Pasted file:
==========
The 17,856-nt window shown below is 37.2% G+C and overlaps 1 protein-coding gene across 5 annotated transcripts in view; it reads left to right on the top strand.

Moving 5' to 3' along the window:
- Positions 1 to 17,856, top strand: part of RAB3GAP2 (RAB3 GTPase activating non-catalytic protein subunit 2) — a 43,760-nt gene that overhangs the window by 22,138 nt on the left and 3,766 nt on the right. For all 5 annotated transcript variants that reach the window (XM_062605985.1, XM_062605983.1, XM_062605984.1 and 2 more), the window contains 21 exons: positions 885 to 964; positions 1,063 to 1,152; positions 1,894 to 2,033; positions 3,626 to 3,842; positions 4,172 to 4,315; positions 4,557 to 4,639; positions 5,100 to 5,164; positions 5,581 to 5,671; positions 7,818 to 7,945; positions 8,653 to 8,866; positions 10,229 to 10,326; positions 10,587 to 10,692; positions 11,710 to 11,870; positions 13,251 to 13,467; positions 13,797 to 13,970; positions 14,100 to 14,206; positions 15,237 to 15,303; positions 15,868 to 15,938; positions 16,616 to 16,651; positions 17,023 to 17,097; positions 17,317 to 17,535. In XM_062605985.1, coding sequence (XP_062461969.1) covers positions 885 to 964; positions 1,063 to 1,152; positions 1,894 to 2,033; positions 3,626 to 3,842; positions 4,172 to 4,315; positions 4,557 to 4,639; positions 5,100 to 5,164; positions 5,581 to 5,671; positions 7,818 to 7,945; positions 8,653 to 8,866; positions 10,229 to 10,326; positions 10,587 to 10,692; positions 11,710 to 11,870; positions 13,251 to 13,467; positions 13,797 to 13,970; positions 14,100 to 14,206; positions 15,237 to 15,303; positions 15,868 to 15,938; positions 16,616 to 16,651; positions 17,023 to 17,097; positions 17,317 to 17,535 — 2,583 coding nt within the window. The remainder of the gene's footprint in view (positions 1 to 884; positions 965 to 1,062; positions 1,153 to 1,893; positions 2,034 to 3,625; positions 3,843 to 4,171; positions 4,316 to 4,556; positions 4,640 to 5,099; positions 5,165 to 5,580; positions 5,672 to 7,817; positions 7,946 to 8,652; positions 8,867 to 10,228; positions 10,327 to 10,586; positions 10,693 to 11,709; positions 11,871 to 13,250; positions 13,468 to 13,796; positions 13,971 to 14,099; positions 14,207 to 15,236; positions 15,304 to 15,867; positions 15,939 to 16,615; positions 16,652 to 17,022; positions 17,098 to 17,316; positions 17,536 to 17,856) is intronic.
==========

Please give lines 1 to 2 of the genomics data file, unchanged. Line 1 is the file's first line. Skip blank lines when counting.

The 17,856-nt window shown below is 37.2% G+C and overlaps 1 protein-coding gene across 5 annotated transcripts in view; it reads left to right on the top strand.

Moving 5' to 3' along the window: